10 Interesting Things About Dissociative Identity Disorder

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Dissociative identity disorder can affect someone who has experienced a trauma in some way. As a coping mechanism to deal with the trauma, the person’s mind creates different personalities.

This disorder is very interesting, and there have been many movies and television shows made around the subject. Even though some of us are familiar with the condition, there is still a lot that we do not know.

10 It Is Not As Rare As We Think

Most of us have only seen dissociative identity disorder in movies and television shows. We may also believe that it is uncommon and that we will never meet anyone with it. However, it is not as uncommon as many people believe.

Through research, experts have agreed that about 2 percent of the population suffers from dissociative identity disorder.[1] Although that percentage may not seem like a lot, it equals over six million individuals in the US alone. As we will discuss later, dissociative identity disorder affects everyone differently. So in some cases, it is a lot harder to see than in others.

9 It Is Not Always Extreme

As portrayed in the movies or on television, dissociative identity disorder looks extreme. The people in these stories have many personalities which are all very different from one another.

In real life, though, that is not always the case. When the person takes on a different personality, only little things usually change—such as the individual’s voice, the way he is sitting, or the emergence of little quirks that he did not have before.[2]

When someone has dissociative identity disorder and switches from one personality to another, that person is often confused, anxious, or forgetful. Again, this is not nearly as extreme as portrayed by the media.

8 What Types Of People Are Affected By It

Most of us know that dissociative identity disorder can affect a person of any gender or race. What is very interesting about this condition, though, is who it affects the most.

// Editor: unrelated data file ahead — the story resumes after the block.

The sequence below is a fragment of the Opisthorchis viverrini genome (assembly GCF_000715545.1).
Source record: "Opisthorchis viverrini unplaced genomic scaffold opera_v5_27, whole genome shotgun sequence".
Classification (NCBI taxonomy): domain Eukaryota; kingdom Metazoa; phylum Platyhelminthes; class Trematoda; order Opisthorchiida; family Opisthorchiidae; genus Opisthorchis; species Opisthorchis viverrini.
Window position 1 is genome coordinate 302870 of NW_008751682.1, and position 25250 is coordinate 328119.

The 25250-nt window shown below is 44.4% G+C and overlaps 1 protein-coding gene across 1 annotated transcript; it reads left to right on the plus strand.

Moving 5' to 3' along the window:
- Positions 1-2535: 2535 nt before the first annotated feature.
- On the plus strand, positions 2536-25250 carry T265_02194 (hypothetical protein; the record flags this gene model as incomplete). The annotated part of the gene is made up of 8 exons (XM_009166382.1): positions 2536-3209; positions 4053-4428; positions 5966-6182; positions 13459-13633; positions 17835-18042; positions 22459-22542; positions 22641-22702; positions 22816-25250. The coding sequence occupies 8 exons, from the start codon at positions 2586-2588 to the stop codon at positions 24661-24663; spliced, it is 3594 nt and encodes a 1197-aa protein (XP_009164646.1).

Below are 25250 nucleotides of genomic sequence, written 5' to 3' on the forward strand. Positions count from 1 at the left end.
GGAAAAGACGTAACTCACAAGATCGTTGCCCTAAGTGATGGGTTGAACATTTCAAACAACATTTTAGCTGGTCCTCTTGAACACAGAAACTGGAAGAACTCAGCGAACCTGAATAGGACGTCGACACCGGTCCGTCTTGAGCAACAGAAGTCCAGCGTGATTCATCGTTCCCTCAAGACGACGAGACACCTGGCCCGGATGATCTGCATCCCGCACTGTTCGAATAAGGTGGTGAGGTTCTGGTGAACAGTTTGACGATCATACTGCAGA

First, dissociative identity disorder usually occurs as a result of a trauma suffered by a child at age nine or younger. This means that many children also suffer from this disorder. Next, women usually have a higher incidence than men do because females experience more childhood abuse. This can lead to the development of dissociative identity disorder.

This condition can affect people all around the world, but we see it the most in the United States. Many factors may contribute to why this disorder is rising among American children, but it could be due to the high stress that US children feel from society.[3]

7 Treatment

One of the biggest myths connected with dissociative identity disorder is that treatment can make it worse. Unfortunately, there were cases in the past when some misinformed therapists made the condition worse for their patients. This can happen with any mental illness, though.

When therapists are educated on the subject, their patients’ anxiety, depression, and dissociative symptoms can vastly improve, if not disappear completely. Unfortunately, this myth arose due to a few cases that went wrong. But for the most part, treatment can make a huge difference in people who have this disorder.[4]

6 Connection With Schizophrenia